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December 5, 2020

 

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Slovak court finally rules on brutal assault by neo-Nazis seven years ago in Nitra, they appeal

31.5.2020 9:24
Neo-Nazis attacking the Mariatchi Bar in Nitra, Slovakia in 2013 were filmed by local police CCTV cameras. Still from the video footage.
Neo-Nazis attacking the Mariatchi Bar in Nitra, Slovakia in 2013 were filmed by local police CCTV cameras. Still from the video footage.

A district court has pronounced its verdict in the case of a bloody assault committed in front of the Mariatchi Bar in Nitra, Slovakia in 2013. The neo-Nazi attackers were captured on CCTV kicking their victims in the head; the court has now sent four of them to prison for several years, while one has gotten away with a suspended sentence.

Brutality of the neo-Nazis

In October 2013, neo-Nazis from the nearby Walhala Club entered the Mariatchi Bar in the center of Nitra. They began provoking people there and then wanted to buy cigarettes.

When the servers refused to sell them cigarettes, the neo-Nazis began to loudly object and refused to leave even after the owner asked them to. Customers in the bar pushed them outside, but the extremists then returned with reinforcements.

Bar owner Radovan Richtárik went outside to stop the extremists. "I wanted to tell them to forget about it, but they didn't wait to take action," he said.

The neo-Nazis began to immediately beat up the owner and several customers. Once their victims fell to the ground, they brutally stomped on them and kicked others mercilessly in the face and head.

A barmaid did her best to drive away the neo-Nazis who were jumping on a man who was lying unconscious on the sidewalk when another assailant slapped her. Three people suffered different kinds of injuries during the attack.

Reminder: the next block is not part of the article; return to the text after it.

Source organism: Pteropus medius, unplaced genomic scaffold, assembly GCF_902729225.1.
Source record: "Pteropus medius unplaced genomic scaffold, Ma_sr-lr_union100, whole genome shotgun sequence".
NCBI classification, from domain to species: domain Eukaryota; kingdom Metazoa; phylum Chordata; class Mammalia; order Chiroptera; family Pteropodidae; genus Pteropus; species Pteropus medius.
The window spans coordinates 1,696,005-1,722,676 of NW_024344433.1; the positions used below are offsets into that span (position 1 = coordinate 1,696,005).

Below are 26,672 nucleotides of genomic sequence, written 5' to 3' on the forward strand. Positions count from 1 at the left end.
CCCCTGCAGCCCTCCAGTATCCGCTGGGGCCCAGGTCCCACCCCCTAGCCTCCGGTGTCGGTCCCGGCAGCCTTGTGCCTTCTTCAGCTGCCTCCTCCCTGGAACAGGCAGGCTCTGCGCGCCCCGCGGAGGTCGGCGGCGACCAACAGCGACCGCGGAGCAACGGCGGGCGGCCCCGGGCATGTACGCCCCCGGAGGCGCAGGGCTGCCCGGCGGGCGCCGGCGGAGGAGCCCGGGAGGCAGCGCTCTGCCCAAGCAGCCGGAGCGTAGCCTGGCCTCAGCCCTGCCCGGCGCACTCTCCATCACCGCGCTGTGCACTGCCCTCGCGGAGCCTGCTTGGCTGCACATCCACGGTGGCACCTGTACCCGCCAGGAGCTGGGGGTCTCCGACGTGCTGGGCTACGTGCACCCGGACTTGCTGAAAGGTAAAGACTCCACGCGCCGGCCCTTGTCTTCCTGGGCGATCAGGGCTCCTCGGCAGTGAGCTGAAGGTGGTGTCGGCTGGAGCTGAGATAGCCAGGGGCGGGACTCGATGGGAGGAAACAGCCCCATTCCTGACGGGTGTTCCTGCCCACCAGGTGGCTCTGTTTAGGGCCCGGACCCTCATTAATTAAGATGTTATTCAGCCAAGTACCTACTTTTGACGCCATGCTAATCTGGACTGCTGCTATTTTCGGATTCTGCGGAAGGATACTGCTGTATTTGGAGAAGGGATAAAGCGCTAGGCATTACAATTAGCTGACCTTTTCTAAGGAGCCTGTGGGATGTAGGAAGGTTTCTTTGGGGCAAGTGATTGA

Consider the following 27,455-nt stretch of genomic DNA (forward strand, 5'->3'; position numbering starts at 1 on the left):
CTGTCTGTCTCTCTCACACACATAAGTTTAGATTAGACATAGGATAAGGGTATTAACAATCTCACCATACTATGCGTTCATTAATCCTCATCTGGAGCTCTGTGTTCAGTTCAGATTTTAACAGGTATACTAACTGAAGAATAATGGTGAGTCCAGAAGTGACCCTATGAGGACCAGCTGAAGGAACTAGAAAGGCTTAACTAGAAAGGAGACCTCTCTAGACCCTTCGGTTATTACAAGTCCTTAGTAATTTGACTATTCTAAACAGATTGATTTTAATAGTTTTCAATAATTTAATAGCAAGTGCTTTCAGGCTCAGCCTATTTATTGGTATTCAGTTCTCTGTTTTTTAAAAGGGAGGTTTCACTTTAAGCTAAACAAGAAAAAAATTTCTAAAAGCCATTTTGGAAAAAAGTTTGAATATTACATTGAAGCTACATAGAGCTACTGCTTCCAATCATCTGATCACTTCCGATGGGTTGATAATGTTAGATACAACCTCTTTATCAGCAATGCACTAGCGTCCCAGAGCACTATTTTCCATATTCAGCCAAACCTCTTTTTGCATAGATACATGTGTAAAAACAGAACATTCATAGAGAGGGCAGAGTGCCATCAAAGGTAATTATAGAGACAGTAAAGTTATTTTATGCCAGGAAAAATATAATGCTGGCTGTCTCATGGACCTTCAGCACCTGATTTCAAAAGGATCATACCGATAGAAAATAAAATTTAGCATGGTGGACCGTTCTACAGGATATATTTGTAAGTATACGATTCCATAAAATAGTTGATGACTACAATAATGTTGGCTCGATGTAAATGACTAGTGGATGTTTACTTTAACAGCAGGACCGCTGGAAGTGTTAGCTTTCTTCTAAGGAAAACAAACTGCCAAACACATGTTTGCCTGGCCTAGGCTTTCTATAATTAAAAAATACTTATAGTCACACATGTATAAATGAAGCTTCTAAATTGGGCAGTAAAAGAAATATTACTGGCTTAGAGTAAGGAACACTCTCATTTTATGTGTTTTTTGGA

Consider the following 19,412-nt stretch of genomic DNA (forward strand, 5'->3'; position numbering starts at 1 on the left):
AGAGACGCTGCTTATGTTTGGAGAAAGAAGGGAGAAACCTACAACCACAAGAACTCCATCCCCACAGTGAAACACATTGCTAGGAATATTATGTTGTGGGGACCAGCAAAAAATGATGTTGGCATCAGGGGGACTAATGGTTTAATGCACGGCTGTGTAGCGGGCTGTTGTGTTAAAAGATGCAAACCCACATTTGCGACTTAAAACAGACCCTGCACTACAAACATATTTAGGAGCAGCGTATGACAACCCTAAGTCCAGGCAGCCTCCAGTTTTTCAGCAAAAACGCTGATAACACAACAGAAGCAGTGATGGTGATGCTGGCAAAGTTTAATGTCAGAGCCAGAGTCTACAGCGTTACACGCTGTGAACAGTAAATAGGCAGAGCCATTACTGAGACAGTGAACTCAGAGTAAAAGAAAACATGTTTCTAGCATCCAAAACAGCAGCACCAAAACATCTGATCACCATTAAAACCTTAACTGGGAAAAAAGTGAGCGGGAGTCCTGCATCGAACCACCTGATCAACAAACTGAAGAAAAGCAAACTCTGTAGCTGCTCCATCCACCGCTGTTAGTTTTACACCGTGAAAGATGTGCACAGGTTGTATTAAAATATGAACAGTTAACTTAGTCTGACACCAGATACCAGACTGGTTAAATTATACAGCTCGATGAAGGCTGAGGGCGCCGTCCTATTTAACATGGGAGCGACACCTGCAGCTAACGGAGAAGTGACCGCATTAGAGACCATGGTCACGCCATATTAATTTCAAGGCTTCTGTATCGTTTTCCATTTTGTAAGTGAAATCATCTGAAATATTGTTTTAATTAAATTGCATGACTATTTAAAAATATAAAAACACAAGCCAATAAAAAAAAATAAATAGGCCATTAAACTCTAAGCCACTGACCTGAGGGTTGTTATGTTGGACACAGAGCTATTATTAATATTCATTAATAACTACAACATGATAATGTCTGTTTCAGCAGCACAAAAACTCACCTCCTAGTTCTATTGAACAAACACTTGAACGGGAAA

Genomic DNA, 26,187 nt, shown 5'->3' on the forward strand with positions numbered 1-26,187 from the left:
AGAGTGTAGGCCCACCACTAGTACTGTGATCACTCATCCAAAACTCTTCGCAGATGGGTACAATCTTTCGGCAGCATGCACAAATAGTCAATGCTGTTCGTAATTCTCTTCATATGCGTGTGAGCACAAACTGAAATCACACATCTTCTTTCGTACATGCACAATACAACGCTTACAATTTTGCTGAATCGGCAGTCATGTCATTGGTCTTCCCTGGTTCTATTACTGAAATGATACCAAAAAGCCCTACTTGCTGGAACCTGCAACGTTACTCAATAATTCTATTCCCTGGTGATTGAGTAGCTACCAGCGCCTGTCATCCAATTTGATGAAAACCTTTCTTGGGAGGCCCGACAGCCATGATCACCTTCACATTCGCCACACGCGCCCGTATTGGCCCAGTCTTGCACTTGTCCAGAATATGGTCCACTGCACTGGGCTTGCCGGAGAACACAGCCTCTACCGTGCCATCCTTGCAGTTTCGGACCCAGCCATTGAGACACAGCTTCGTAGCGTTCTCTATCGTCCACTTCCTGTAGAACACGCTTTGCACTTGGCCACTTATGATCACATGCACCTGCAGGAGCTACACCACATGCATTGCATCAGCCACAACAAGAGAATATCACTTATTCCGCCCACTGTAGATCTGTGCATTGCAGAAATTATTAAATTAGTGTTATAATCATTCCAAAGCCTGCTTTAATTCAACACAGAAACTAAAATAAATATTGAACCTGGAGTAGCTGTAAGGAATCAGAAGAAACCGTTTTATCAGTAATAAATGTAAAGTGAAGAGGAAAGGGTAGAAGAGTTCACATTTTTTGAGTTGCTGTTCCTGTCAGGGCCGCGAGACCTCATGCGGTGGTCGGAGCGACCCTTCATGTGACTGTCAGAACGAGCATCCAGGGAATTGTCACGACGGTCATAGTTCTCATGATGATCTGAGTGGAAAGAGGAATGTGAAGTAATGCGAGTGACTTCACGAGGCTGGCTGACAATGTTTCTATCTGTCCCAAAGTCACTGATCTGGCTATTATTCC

A local police CCTV camera captured the entire incident. "At the main hearing the verdict was pronounced in the name of the Republic of Slovakia, finding all five defendants guilty," the spokesperson for the court in Nitra, Patrícia Mišovič, told Slovakia's TA3 television station.

Mišovič also said one of the defendants had just committed the offense of rioting, for which he was sentenced to one year in prison, conditionally suspended for two years. The defendant will be supervised by probation officers for a period of time.

"The other four defendants committed the offense of rioting as a single act together with attempted battery, for which they have been given prison sentences of between four and five years," the court spokesperson said. The verdict has yet to take effect and the defendants' attorney has already appealed.

Controversial decisions 

The case involves several controversial decisions. The length of the court proceedings is incomprehensible - why did a case with such conclusive evidence take seven years to yield a first-instance verdict?